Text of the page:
Food Addiction—What’s the Cause & How to Overcome It

By Alyssa O'Brien, RD, LD
January 16, 2017


Have you ever sat down with a bag of chips or popcorn with the intention of only eating a handful and before you knew it the bag was gone? Or how about a batch of cookies that you made for a friend? By the time you met your friend were there only a few left? I certainly can relate to this, and it may be a familiar story for many of you, too. It might be an occasional indulgence for you, but for some people underneath those unstoppable cravings is addiction.   

Food Addiction and Your Brain

Food addiction can have innocent beginnings, like being rewarded with candy for a job well done; however, as these sugar cravings evolve your brain changes. You may find yourself making a late night run for pastries or stopping at the gas station for candy, not to fill your car. Does this sound familiar? Is it a new thought that your cravings are connected to your brain? Dr. Amen, a mental health expert, discovered the brain’s powerful role in overeating. He states, “It’s your brain that pushes you away from the table or your brain that gives you permission to have a third bowl of ice cream.” It might be reassuring to know that reaching for a second cookie is not a lack of willpower. It’s your brain’s way of telling you there’s an imbalance of the chemicals that help you stop with just one.

Effects of Sugar

I recently spoke with Nell Kauls, one of our nutrition educators, about her experiences with food addiction. For her it started at a very young age, without her knowing it. In third grade, Nell remembers using food to deal with emotions like sadness or anger. She was not reaching for steak and broccoli to make her feel better; she wanted processed food like cheese puffs or snack cakes. Why did those processed foods make her feel better? You guessed it, SUGAR! Refined flour and sugar hit our system quickly to give us a temporary buzz—quite literally a sugar high. With a sugar rush, we get temporary surges of happy, calming brain chemicals that make us feel good. Eventually, too much sugar can damage the brain. Sugar confuses our brains, tricking us into thinking we need more and more. In reality, all that sugar creates anxiety and depression. When things are tough it’s easy to rely on sugar-laden processed foods to make us feel better. The truth is eating those foods makes us feel worse and can become a dangerous habit for our health. How do you prevent that cycle from starting again?

Calm Your Brain with Real Food

For a calm brain without the cravings, eat the Weight and Wellness Way every day. Get back to eating real foods—the food that comes without fancy labels or pretty packaging. Many people, including Nell, find that the only way to stop cravings is to eat balanced meals and snacks frequently throughout the day. This means choosing protein instead of a pasta plate and rainbow-colored vegetables instead of rainbow-colored candies. With one simple switch at a time you’re on your way to rebalancing your brain chemistry for decreased cravings and good moods. Meals and snacks don’t have to be perfect: a quick run to the deli for some chicken with an apple and peanut butter works fine in a pinch—far better than chips and a soda. Nell is proud to say that she maintains a healthy weight and her cravings are gone once and for all!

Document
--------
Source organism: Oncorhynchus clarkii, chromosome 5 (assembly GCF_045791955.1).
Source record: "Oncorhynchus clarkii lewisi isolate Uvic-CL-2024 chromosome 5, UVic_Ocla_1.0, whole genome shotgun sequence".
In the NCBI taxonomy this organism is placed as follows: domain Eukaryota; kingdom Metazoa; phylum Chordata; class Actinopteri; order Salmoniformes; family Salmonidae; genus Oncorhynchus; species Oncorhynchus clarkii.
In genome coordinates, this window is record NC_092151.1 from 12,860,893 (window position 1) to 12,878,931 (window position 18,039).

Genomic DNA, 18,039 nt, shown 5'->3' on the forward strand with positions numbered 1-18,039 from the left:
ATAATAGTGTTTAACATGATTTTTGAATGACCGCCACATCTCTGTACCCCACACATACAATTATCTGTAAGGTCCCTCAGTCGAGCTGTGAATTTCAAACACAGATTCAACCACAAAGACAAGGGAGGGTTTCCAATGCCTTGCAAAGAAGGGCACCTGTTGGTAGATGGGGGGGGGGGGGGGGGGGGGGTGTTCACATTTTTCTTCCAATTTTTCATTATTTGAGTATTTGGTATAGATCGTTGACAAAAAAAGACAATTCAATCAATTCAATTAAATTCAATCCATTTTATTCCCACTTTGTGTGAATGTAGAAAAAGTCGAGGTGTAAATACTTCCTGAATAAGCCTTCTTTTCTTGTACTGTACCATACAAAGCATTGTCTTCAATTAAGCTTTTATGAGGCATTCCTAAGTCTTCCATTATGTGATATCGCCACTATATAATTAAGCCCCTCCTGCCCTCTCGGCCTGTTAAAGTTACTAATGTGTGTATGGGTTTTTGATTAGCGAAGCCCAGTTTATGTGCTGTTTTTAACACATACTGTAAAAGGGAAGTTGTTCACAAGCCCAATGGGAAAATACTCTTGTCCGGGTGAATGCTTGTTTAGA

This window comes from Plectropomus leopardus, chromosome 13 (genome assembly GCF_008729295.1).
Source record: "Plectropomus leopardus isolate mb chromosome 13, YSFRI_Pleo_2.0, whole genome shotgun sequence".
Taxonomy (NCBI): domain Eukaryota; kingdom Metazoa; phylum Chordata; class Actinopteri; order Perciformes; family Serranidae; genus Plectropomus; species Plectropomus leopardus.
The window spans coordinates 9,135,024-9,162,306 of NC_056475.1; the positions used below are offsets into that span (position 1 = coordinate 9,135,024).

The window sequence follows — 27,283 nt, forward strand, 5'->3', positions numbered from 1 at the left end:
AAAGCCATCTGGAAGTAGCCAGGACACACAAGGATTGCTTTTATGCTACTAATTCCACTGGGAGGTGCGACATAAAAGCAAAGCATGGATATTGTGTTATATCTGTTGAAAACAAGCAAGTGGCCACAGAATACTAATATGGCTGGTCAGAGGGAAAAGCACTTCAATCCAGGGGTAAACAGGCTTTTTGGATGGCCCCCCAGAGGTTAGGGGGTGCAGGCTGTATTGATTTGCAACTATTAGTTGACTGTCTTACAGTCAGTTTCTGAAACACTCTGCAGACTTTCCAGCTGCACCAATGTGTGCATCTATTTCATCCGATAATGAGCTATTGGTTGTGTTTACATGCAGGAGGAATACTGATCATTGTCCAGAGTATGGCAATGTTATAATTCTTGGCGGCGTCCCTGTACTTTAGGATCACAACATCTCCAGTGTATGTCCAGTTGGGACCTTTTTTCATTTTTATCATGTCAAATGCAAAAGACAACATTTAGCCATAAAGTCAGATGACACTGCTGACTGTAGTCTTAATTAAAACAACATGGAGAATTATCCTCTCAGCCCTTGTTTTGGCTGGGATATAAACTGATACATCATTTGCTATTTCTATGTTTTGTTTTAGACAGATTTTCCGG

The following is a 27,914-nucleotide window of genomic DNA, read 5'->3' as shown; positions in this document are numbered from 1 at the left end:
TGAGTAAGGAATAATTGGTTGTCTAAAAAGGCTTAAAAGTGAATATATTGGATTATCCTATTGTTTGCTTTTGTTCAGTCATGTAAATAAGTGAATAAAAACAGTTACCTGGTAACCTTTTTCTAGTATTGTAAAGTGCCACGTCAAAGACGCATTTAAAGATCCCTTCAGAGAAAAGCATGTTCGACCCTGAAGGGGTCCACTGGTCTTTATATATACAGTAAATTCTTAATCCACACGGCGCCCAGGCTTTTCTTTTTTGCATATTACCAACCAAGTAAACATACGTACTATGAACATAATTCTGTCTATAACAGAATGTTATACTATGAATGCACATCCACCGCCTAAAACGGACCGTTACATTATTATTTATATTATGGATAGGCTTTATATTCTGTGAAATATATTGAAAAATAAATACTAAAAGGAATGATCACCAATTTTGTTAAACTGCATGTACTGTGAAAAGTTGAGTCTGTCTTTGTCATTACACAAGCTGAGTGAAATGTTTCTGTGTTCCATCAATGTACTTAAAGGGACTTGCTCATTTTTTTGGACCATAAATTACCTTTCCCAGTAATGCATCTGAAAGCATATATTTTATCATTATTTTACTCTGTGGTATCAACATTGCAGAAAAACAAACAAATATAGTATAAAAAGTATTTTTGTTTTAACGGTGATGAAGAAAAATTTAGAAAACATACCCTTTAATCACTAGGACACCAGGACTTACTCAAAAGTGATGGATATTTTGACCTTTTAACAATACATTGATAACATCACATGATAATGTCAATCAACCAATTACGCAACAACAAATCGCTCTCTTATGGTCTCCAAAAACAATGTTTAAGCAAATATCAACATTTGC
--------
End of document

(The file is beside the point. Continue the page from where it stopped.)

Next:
Give these craving-buster tips a try:

  • Breakfast – choose eggs or turkey sausage with onions and peppers instead of cereal or toast.
  • Lunch – pack a chicken salad with a few grapes.
  • Dinner – try batch cooking a couple of meaty recipes for leftovers. Beef chili, salmon cakes or shrimp curry work really well.

Stay motivated and on track by listening to our podcast Dishing Up Nutrition. Additionally, if you are struggling with addictive eating, we recommend that you schedule an appointment in person or online. Our nutritionists can help you break the cycle of cravings and let you get back to living your life!

About the author

Alyssa has personally experienced the radical improvements that nutrition has on cholesterol levels, anxiety, anemia, energy and more. These experiences inspire her to support others to make real changes with real food in order to be happy and healthy with themselves and those around us. Alyssa is a registered dietitian and licensed through the Minnesota Board of Nutrition and Dietetics. She received her B.S. in dietetics from the University of Wisconsin-Stout. Then she completed the Mid-Willamette Valley Dietetic Internship in Oregon.

View all posts by Alyssa O'Brien, RD, LD


Cindy Okusako
Never have butter and bread in the house at the same time. A suggestion I got from the Marie Claire website. I found I can have them both in the house but now I am aware of my problem with them so t works for me just not to eat them both together.
April 13, 2020 at 12:37 am


Thanks for sharing that tip that works for you!

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